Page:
Winter’s about here.
Although I’d welcome some frost right now with open arms. AHS is perilously close all around us.
They cut the hay for the first time yesterday, as Arwen and I discovered on a midday hack. “Midday” and “Arwen” are not a good combination right now – we did half an hour of walk/trot and the sweat was absolutely pouring off her.
Her routine riding time is 6:15am right now, which suits her well – she’s been schooling those simple changes really well. I’m using my ten-steps exercise, which is freakishly hard, but I love it.
The ten-steps exercise is simple enough to remember: on a 20m circle or figure eight, don’t stay in any one gait for more than 10 steps. I do halt-walk-trot-canter-trot-walk-halt on the younger horses and canter-walk-halt-canter (with counter canter mixed in) for Arwen. Trying to get exactly ten steps is practically impossible, as is any good dressage.
Jamaica and Thunder schooled this exercise too. Thunder was very obedient but his gait quality wasn’t always there. I changed his bit to the French link, though, and that had him off my hand and carrying himself a lot better. This exercise helped him to immediately go forward into a good swinging gait because he only had 10 steps to prepare for the next one.
Jamaica, on the other hand, was disobedient and unbalanced throughout but forward and connected through the gaits. I actually threw in the halt for his benefit and it helped greatly because otherwise he’d quite happily just tank along. He loves to dive onto his forehand and just flop. This exercise helped him to balance, wait, and listen. I suddenly and magically had a soft, rebalancing half-halt after this.
Midas played around with a bit of flatwork this week under me, working on an accurate centreline and trying for a bit of stretchy trot. I also asked him for his first tiny leg-yield, quarter line to track. I love how he totally understands the basics so well that I just added inside leg, opened outside hand and there we go, leg-yield. He jumped a bunch of one-strides with a kid to help teach him to jump his way out of trouble with minimal managing. And we went for a little hack without a single spook.
Sunè is working in the lesson program quite a bit lately, mostly because she’s just fantastic and so safe. I’ve been on her a bit to jump and that’s shown massive improvement – I’m going to try to do the 60cm at SANESA Q2 on her, too.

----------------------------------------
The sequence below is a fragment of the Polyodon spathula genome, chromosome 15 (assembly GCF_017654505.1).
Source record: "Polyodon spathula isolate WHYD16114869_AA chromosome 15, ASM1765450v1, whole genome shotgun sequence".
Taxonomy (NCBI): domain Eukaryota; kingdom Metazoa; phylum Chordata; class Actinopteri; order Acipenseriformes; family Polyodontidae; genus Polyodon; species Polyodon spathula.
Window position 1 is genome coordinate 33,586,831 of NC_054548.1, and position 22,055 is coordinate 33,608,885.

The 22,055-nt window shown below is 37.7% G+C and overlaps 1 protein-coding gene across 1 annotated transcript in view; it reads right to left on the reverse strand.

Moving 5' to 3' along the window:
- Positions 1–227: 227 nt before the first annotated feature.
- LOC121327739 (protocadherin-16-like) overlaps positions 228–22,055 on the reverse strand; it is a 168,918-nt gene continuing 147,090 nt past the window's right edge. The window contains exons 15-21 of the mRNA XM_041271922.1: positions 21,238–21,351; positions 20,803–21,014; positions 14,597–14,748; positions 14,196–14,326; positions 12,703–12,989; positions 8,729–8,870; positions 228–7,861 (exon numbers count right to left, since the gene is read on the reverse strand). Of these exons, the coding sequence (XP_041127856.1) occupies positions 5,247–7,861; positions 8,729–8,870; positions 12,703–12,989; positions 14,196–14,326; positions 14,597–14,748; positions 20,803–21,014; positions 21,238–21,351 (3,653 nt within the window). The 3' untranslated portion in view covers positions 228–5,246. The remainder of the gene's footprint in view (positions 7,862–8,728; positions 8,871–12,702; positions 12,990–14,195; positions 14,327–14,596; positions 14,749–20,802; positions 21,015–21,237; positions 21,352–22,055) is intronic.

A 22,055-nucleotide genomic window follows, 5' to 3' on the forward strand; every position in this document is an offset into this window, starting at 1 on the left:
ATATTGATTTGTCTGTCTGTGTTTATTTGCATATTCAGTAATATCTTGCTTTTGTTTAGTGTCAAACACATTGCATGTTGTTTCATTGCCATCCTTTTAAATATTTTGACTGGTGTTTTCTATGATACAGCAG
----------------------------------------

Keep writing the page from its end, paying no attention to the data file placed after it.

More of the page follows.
She’s not the only one that’s doing some jumping this week. Lancey, Jamaica and Starlight are jumping in a training show this weekend under me, plus I had a lesson with K’s dad G today.
I rode babysitter Al for the lesson and was sweating profusely when we rode in – K, her mom, another guy that rides professionally all on their babies and me just kinda sitting there on the schoolie. G is brilliant and super nice though, so it was good. I spent most of it panicking about running into everyone else – I haven’t had a group lesson since June. But when I was focusing it was really technical but not at all scary. Three months ago I would have been quaking at the mere thought of putting a leg over 16.2 Al, so this is excellent. K and G are both so kind. And God is mightily at work in me.
Lancelot was a bit crazy on Monday; he was spooking and stopping and majestically overjumping all over the place. I actually surprised myself by staying very secure in the tack through all his shenanigans, though, so it turned out to be confidence-building and today we could come back and pop around everything at 65-70cm without trouble.
Starlight and I have come to an agreement to be civil to one another and jumped very successfully this afternoon. Video here!
Back at work on the babies tomorrow – I’ll get pictures and updates on Trooper, Eagle and Destiny then.
Glory to the King.
2 thoughts on “Changing Seasons”
After working/playing with 4 horses yesterday – I should also start a blog :-)))
Your riding school is flourishing and blessed teens are living their dreams.
Ooh I forgot about the ten steps exercise…. That’s a good one!